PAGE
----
</object>

    <object id="crm_service_dev" parent="service" abstract="True">
        <property name="port"><value>3392</value></property>
    </object>

    <object id="crm_service_test" parent="service" abstract="True">
        <property name="port"><value>3393</value></property>
    </object>

    <object id="get_customer_id" parent="crm_service_dev">
        <property name="path"><value>/soap/invoke/get_customer_id</value></property>
    </object>

    <object id="get_customer_profile" parent="crm_service_test">
        <property name="path"><value>/soap/invoke/get_customer_profile</value></property>
    </object>

</objects>

Here’s how you can override inherited properties; both get_customer_id and get_customer_profile object definitions will inherit the path property however the actual objects returned by the container will use local, overridden, values of the property:

<?xml version="1.0" encoding="UTF-8"?>
<objects xmlns="http://www.springframework.org/springpython/schema/objects/1.1"
       xmlns:xsi="http://www.w3.org/2001/XMLSchema-instance"
       xsi:schemaLocation="http://www.springframework.org/springpython/schema/objects/1.1
            http://springpython.webfactional.com/schema/context/spring-python-context-1.1.xsd">

    <object id="service" class="springpythontest.support.testSupportClasses.Service" scope="singleton" abstract="True" lazy-init="True">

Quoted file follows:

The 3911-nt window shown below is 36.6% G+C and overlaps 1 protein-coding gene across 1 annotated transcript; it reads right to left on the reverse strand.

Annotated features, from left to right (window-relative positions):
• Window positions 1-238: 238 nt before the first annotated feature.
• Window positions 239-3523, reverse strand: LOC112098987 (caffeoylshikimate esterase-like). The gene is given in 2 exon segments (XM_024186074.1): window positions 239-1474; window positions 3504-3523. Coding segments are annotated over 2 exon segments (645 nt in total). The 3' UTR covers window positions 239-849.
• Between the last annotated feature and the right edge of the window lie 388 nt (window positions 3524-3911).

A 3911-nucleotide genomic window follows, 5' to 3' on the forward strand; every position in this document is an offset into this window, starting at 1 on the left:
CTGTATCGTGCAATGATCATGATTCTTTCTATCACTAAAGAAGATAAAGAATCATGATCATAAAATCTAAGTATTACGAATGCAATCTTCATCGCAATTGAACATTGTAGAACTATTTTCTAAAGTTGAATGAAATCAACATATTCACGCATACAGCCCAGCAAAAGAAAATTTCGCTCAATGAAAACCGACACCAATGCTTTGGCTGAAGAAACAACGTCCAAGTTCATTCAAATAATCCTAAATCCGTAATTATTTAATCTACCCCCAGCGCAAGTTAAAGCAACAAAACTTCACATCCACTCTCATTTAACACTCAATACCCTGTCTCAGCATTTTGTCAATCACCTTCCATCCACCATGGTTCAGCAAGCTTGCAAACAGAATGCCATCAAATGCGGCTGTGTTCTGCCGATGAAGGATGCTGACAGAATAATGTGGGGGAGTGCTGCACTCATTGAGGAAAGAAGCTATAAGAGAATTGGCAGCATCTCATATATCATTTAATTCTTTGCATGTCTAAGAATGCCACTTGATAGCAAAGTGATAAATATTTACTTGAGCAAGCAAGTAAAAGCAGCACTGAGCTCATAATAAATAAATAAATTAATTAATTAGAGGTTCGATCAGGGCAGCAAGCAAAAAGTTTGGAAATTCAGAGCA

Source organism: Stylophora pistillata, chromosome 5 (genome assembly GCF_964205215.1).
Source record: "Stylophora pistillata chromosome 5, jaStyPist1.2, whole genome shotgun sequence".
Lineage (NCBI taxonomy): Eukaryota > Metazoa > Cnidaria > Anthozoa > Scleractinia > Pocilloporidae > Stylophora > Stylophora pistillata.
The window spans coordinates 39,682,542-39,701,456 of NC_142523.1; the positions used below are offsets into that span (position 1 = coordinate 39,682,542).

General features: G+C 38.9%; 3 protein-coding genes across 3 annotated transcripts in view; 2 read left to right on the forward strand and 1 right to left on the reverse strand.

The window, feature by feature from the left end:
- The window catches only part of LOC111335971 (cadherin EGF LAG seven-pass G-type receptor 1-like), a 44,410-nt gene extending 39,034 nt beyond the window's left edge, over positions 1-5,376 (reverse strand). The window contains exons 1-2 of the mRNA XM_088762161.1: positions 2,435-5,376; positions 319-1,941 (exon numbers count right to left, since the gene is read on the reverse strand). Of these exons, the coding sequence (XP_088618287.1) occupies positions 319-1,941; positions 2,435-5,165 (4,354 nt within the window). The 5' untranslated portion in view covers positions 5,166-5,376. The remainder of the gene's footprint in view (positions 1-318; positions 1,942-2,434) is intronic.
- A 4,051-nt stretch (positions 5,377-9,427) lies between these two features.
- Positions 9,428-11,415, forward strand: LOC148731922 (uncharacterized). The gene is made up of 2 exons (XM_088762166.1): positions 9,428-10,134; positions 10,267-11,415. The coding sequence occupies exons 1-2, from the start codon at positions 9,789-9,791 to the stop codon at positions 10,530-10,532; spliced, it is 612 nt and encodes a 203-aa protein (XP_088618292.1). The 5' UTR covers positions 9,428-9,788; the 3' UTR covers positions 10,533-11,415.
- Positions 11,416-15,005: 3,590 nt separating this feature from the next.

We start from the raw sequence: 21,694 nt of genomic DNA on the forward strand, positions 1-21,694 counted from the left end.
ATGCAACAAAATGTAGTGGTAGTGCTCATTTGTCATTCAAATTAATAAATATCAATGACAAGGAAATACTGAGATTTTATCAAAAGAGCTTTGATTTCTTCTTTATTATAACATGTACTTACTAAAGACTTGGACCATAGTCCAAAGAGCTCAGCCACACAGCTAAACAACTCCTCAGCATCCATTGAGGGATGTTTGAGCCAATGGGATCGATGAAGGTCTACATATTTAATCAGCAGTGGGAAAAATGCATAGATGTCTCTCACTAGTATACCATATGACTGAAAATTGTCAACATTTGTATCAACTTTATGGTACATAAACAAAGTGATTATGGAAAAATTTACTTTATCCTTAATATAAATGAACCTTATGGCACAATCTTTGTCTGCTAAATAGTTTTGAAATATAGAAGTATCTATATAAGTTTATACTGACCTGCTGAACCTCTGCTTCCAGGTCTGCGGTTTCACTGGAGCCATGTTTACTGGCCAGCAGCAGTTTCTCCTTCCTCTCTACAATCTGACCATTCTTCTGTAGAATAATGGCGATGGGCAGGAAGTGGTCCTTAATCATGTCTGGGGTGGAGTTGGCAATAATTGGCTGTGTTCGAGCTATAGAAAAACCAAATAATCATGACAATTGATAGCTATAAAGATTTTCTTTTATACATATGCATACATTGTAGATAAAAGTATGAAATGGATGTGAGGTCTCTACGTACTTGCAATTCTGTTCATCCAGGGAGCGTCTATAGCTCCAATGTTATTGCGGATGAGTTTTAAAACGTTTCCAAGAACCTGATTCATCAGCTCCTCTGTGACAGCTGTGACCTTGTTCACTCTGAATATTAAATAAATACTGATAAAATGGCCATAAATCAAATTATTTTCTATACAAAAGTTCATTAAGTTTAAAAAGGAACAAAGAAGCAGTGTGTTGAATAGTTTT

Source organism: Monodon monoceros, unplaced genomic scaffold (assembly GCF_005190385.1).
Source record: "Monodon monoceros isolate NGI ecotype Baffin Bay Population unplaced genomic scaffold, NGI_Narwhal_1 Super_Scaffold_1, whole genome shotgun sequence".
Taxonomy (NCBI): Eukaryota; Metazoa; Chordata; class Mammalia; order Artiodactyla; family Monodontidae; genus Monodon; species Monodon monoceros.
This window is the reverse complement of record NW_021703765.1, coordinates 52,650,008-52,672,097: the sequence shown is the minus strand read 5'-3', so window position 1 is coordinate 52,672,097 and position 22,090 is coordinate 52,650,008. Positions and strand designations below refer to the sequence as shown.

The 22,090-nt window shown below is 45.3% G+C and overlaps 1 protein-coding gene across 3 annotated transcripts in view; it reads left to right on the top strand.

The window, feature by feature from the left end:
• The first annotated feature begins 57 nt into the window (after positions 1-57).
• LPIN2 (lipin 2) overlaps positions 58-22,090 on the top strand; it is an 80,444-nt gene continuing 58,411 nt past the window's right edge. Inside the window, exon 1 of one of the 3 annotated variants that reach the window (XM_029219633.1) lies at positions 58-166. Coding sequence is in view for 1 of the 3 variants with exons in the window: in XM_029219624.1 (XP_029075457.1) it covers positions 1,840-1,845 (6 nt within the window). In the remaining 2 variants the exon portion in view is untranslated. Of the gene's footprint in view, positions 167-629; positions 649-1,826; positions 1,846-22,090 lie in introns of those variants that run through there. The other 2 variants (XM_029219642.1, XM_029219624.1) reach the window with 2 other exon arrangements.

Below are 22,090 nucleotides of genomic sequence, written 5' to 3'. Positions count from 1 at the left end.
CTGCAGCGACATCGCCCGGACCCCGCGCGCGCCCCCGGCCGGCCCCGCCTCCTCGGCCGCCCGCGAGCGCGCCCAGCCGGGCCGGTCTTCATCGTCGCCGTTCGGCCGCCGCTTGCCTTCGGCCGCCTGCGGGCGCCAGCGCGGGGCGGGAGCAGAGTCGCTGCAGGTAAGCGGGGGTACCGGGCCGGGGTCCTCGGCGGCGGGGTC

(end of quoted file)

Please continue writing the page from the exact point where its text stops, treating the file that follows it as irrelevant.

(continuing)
<property name="ip"><value>192.168.1.153</value></property>
        <property name="port"><value>3392</value></property>
        <property name="path"><value>/DOES-NOT-EXIST</value></property>
    </object>

    <object id="get_customer_id" parent="service">
        <property name="path"><value>/soap/invoke/get_customer_id</value></property>
    </object>

    <object id="get_customer_profile" parent="service">
        <property name="path"><value>/soap/invoke/get_customer_profile</value></property>
    </object>

</objects>

If you need to get an abstract object from a container, use the .get_object’s ignore_abstract parameter, otherwise springpython.container.AbstractObjectException will be raised. Observe the difference:

# .. skip creating the context

# No exception will be raised, even though 'service' is an abstract object
service = ctx.get_object("service", ignore_abstract=True)

# Will show the object
print service

# Will raise AbstractObjectException
service = ctx.get_object("service")